Dr Henry Chakaniza
Dr Henry has been a Doctor with Illovo Sugar (Malawi) plc for 22 years; and through his current clinics helps to treat up to 11,000 people monthly within the catchment area of the Illovo Dwangwa Estate.
We caught up with Dr Henry to find out more about the services offered, his career as a Doctor and his aspirations for the future:
You’ve worked at the clinics for over 20 years, what has changed during this time?
There has been a huge transformation of the services, the infrastructure, the equipment and our diagnostic ability. We started small and I have been a part of developing what is available now. This has been one of the most rewarding aspects of my job and I enjoy being a part of the change and transformation going forward.
Have you always wanted to be a doctor?
What is the most challenging part of your job?
The combination of being a doctor, a clinician and a manager is challenging as you’re doing very different jobs. I love challenges but it’s not easy, I just do it to the best of my ability.
How many people do you see/treat on average?
Who are the clinics open to?
Our immediate community is Illovo Sugar Malawi’s employees (permanent, seasonal and casual) and their dependents, which amounts to around 20,000 people. In addition, given the rural location of the estate, our clinics also offer free services to the community just as Government facilities would. These include antenatal, family planning, child care (growth monitoring and immunisation for children under five years old), and HIV and Tuberculosis (TB) treatment services. As a result, when you count the total population that we treat within our catchment area, it’s in the region of up to 130,000 people annually.
Tell us about the services offered
Our clinics offer a wide range of services from public to primary and occupational health, supportive health and mental health services, including counselling. We also have a high dependency unit with resuscitation equipment, a laboratory for conducting tests, ultrasound capability, a labour ward and family planning. Our biggest clinic has a 46-bed capacity.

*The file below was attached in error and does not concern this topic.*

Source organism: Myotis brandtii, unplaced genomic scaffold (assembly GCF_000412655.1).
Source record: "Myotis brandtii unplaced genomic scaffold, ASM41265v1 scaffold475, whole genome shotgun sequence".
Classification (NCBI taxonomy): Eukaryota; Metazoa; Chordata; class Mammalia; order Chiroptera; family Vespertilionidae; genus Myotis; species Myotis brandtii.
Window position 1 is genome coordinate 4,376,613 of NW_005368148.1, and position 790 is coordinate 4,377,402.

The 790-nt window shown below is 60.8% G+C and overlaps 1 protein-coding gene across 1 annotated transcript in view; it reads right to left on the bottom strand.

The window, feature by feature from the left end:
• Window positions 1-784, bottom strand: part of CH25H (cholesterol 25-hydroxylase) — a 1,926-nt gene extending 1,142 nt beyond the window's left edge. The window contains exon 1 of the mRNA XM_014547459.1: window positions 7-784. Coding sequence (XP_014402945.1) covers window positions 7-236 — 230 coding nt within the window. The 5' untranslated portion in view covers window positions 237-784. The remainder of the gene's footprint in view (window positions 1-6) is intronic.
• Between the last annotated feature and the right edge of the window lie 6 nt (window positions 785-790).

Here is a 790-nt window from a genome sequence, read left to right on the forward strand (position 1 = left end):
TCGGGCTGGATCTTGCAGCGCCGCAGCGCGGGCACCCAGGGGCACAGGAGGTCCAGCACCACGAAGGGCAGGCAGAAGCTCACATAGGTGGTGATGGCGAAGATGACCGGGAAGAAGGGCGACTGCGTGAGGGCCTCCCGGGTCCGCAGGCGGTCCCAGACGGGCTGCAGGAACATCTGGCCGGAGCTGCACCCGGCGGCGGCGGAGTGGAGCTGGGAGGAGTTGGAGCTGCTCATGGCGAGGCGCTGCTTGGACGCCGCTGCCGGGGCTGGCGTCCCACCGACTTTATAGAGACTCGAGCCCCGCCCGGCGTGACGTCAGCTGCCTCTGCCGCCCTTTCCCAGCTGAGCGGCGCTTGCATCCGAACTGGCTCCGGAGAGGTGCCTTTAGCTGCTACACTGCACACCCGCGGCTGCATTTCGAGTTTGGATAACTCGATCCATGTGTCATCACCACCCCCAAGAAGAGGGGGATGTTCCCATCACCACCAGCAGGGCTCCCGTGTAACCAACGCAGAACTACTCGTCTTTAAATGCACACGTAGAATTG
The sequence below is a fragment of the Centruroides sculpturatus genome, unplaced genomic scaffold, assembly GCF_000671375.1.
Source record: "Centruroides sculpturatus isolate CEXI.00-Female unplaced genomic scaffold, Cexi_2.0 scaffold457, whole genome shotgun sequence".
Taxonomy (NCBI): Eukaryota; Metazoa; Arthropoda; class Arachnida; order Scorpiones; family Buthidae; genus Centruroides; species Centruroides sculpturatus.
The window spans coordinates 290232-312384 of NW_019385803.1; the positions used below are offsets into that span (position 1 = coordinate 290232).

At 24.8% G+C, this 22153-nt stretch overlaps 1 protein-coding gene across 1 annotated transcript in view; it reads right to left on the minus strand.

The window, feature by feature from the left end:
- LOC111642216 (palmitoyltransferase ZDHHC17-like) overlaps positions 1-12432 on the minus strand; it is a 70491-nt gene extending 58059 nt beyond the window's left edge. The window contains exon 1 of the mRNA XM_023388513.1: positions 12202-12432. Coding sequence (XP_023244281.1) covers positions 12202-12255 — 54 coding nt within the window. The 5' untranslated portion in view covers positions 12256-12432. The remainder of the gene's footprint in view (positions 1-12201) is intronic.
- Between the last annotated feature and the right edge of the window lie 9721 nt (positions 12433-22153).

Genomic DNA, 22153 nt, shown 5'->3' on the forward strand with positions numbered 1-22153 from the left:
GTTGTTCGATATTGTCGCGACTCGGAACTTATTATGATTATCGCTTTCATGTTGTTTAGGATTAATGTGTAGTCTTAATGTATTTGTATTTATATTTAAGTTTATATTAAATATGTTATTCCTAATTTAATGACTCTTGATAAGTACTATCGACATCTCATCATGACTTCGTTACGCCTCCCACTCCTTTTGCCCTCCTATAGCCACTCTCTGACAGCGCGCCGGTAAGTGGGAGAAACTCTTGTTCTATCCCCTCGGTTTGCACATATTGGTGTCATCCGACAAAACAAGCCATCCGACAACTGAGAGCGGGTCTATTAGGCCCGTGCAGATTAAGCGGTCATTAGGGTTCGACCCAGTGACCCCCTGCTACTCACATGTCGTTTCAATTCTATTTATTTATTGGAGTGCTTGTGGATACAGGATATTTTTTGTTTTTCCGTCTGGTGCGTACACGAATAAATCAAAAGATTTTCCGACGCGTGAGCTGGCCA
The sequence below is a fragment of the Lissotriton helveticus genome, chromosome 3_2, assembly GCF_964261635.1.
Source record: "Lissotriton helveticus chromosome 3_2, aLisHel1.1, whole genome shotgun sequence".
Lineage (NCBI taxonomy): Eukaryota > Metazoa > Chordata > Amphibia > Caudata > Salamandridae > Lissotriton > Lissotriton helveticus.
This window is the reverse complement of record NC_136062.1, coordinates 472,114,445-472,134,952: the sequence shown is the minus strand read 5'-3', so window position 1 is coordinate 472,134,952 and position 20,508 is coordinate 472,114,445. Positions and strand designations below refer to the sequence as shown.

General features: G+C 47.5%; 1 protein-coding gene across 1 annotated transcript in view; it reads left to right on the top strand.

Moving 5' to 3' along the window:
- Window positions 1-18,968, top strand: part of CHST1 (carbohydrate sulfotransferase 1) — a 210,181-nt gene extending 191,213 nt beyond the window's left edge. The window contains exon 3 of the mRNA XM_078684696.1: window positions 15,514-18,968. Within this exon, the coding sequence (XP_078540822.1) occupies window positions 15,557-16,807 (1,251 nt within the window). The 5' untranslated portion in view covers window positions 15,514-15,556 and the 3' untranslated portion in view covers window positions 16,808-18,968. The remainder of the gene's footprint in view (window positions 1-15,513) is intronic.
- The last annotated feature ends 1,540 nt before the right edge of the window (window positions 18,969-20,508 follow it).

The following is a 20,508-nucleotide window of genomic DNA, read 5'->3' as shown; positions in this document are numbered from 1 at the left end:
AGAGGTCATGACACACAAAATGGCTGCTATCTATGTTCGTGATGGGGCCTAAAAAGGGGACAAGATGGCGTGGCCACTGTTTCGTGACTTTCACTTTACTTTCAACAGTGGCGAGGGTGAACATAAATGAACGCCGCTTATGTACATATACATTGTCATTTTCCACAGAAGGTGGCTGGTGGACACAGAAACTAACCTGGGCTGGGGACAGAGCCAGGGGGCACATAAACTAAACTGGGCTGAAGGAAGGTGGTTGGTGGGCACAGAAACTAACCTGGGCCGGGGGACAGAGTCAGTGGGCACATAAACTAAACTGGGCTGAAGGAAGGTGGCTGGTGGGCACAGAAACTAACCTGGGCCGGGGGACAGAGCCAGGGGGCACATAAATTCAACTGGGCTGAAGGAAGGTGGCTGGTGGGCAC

Are you able to go out into the community as part of your role to educate those that cannot make it into the clinics? And do you partner with anyone on this?
I believe prevention is more important than treatment; people must be prevented from falling into sickness and to do that you must be in the community. Not just in our community but everywhere.
We’ve partnered with some NGOs, and the Government of Malawi is one of our biggest partners that we consult with in areas such as malaria control, to maternal and child health services, and TB programmes. We dispense antiretroviral medications for HIV on behalf of the Government through our Clinic system to those requiring this treatment.
Why are the services and clinics provided so important for the local community?
At Illovo Sugar Malawi we believe in being welcomed into the communities in which we operate, by ensuring everyone benefits from our presence in the area. This is achieved through building thriving and healthy communities, of which our clinics and health services are an integral part. As a business, we can only thrive when the surrounding communities are too.
In the Dwangwa area there is limited access to health facilities as the main Government Hospital in the district is located 60km away from the estate, therefore people would have to travel much further to seek medical attention. The district recognises the impact of our services and of us being here within the local community therefore, our presence is extremely important to ensure the health needs of those living in the area are met.
What are your aspirations for the health programmes you’re working on and your role in the future?
My aspiration is to continue to make our health programmes sustainable and relevant so we can continue to service the health needs of not only our own employees, their families and our contractors but also the wider communities surrounding our estate; and continuously improve and impact positively the well-being of those we are entrusted to care for.